Bacterial artificial chromosome derived simian varicella virus is pathogenic in vivo
1 Vaccine and Gene Therapy Institute, Oregon National Primate Research Center, Beaverton, OR 97006, USA
2 Molecular Microbiology and Immunology Department, Oregon National Primate Research Center, Beaverton, OR 97006, USA
3 Division of Pathobiology and Immunology, Oregon National Primate Research Center, Beaverton, OR 97006, USA
4 Division of Biomedical Sciences, University of California-Riverside, Riverside, CA 92508, USA
5 Department of Microbiology and Immunology, University of Arkansas, Little Rock, AK 72205, USA
6 School of Medicine, University of California-Riverside, 900 University Avenue, Riverside, CA 92521, USA
Virology Journal 2013, 10:278 doi:10.1186/1743-422X-10-278Published: 8 September 2013
Varicella zoster virus (VZV) is a neurotropic alphaherpesvirus that infects humans and results in chickenpox and herpes zoster. A number of VZV genes remain functionally uncharacterized and since VZV is an obligate human pathogen, rigorous evaluation of VZV mutants in vivo remains challenging. Simian varicella virus (SVV) is homologous to VZV and SVV infection of rhesus macaques (RM) closely mimics VZV infection of humans. Recently the SVV genome was cloned as a bacterial artificial chromosome (BAC) and BAC-derived SVV displayed similar replication kinetics as wild-type (WT) SVV in vitro.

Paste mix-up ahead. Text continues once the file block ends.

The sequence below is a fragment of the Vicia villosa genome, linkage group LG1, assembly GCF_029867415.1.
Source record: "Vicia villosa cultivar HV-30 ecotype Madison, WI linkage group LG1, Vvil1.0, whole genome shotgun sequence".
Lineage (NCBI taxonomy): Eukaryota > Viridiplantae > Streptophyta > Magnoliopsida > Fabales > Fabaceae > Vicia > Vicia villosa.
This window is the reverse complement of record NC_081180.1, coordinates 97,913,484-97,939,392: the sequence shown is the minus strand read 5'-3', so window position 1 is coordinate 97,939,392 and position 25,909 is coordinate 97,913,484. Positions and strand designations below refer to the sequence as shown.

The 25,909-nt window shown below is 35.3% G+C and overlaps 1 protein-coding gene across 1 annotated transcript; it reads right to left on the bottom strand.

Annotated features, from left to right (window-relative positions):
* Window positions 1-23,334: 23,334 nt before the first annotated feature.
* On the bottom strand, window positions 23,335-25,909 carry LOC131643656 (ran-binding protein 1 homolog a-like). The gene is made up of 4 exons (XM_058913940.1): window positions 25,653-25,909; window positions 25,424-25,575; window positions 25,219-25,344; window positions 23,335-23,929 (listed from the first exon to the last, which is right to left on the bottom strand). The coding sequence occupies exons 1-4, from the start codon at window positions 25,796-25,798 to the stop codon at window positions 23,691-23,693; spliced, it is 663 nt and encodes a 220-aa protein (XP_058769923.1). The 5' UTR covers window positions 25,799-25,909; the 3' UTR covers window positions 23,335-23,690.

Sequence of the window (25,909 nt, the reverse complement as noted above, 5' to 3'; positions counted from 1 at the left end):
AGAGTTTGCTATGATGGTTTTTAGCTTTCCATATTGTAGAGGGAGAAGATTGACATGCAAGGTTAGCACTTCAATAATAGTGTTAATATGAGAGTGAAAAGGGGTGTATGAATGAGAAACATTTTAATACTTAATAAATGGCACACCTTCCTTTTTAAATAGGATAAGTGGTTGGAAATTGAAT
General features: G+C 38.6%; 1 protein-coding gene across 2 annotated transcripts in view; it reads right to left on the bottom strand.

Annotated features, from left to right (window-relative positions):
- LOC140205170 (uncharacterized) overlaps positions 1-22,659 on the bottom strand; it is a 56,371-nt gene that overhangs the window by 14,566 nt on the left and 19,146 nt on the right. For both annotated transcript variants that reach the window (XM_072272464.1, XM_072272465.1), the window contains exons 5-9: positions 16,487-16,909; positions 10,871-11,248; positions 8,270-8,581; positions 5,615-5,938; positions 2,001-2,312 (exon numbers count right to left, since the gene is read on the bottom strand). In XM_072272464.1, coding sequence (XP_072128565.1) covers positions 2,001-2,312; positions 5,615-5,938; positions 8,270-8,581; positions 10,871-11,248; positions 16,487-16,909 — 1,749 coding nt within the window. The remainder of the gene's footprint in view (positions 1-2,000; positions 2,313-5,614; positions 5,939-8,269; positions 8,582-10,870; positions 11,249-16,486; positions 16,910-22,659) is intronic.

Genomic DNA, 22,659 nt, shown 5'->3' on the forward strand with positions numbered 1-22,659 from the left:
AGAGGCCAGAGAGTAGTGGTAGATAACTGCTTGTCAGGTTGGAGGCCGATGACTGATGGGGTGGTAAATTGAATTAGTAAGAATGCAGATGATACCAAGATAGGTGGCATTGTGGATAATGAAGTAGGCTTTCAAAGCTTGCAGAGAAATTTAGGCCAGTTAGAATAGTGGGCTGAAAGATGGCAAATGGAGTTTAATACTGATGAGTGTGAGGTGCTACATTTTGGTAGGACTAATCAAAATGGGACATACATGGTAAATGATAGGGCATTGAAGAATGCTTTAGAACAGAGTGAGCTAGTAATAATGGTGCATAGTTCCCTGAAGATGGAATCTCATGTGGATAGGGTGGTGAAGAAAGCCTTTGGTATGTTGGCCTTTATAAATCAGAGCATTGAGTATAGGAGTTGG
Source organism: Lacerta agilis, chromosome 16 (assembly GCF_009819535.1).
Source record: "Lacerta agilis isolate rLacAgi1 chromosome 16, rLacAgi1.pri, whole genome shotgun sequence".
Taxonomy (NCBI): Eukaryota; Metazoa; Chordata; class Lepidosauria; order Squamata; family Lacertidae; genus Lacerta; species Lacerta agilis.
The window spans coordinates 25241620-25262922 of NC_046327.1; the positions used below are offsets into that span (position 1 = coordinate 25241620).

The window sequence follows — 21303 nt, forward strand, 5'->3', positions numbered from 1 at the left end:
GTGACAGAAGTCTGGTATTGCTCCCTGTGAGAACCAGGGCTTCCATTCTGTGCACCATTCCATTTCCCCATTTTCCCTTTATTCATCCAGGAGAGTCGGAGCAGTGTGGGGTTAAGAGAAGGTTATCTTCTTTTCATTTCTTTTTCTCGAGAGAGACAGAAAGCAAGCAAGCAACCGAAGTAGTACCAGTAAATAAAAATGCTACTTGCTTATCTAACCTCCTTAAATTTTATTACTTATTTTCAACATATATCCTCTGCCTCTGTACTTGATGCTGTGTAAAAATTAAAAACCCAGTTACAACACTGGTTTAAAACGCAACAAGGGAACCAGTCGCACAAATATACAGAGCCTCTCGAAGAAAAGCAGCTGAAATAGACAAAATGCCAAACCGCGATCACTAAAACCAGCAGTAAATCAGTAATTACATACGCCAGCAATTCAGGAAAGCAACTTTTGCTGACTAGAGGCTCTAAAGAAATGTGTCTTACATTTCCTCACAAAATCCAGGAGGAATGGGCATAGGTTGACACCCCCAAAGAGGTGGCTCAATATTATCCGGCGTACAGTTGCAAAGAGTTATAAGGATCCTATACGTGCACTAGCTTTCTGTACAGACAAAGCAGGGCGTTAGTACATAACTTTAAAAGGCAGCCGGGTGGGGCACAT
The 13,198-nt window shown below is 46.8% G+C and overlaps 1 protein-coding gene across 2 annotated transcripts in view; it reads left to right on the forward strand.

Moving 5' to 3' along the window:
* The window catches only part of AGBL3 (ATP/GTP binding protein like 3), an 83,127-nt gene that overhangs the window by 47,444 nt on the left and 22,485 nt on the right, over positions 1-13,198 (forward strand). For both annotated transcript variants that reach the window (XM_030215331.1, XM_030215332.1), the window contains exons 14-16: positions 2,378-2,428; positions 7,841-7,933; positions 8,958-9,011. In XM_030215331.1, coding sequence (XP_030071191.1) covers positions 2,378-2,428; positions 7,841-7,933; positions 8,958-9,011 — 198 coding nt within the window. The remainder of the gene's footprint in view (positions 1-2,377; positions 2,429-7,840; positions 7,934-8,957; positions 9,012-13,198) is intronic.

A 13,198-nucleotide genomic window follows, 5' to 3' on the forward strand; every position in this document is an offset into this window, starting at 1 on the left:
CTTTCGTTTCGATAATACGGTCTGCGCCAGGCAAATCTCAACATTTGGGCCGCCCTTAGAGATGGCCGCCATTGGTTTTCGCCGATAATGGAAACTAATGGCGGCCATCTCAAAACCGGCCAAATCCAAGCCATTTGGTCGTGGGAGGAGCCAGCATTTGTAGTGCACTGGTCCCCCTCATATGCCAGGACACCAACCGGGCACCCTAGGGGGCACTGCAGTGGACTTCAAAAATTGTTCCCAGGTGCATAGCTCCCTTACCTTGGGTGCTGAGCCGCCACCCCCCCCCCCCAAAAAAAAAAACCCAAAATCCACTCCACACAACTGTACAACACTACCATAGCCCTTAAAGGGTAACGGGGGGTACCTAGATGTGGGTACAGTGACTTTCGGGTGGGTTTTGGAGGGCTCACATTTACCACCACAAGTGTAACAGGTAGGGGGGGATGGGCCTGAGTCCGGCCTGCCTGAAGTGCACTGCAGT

RMs were infected with BAC-derived SVV or WT SVV at 4x105 PFU intrabronchially (N=8, 4 per group, sex and age matched). We collected whole blood (PBMC) and bronchoalveolar lavage (BAL) at various days post-infection (dpi) and sensory ganglia during latent infection (>84 dpi) at necropsy and compared disease progression, viral replication, immune response and the establishment of latency.
Viral replication kinetics and magnitude in bronchoalveolar lavage cells and whole blood as well as rash severity and duration were similar in RMs infected with SVV BAC or WT SVV. Moreover, SVV-specific B and T cell responses were comparable between BAC and WT-infected animals. Lastly, we measured viral DNA in sensory ganglia from both cohorts of infected RMs during latent infection.
SVV BAC is as pathogenic and immunogenic as WT SVV in vivo. Thus, the SVV BAC genetic system combined with the rhesus macaque animal model can further our understanding of viral ORFs important for VZV pathogenesis and the development of second-generation vaccines.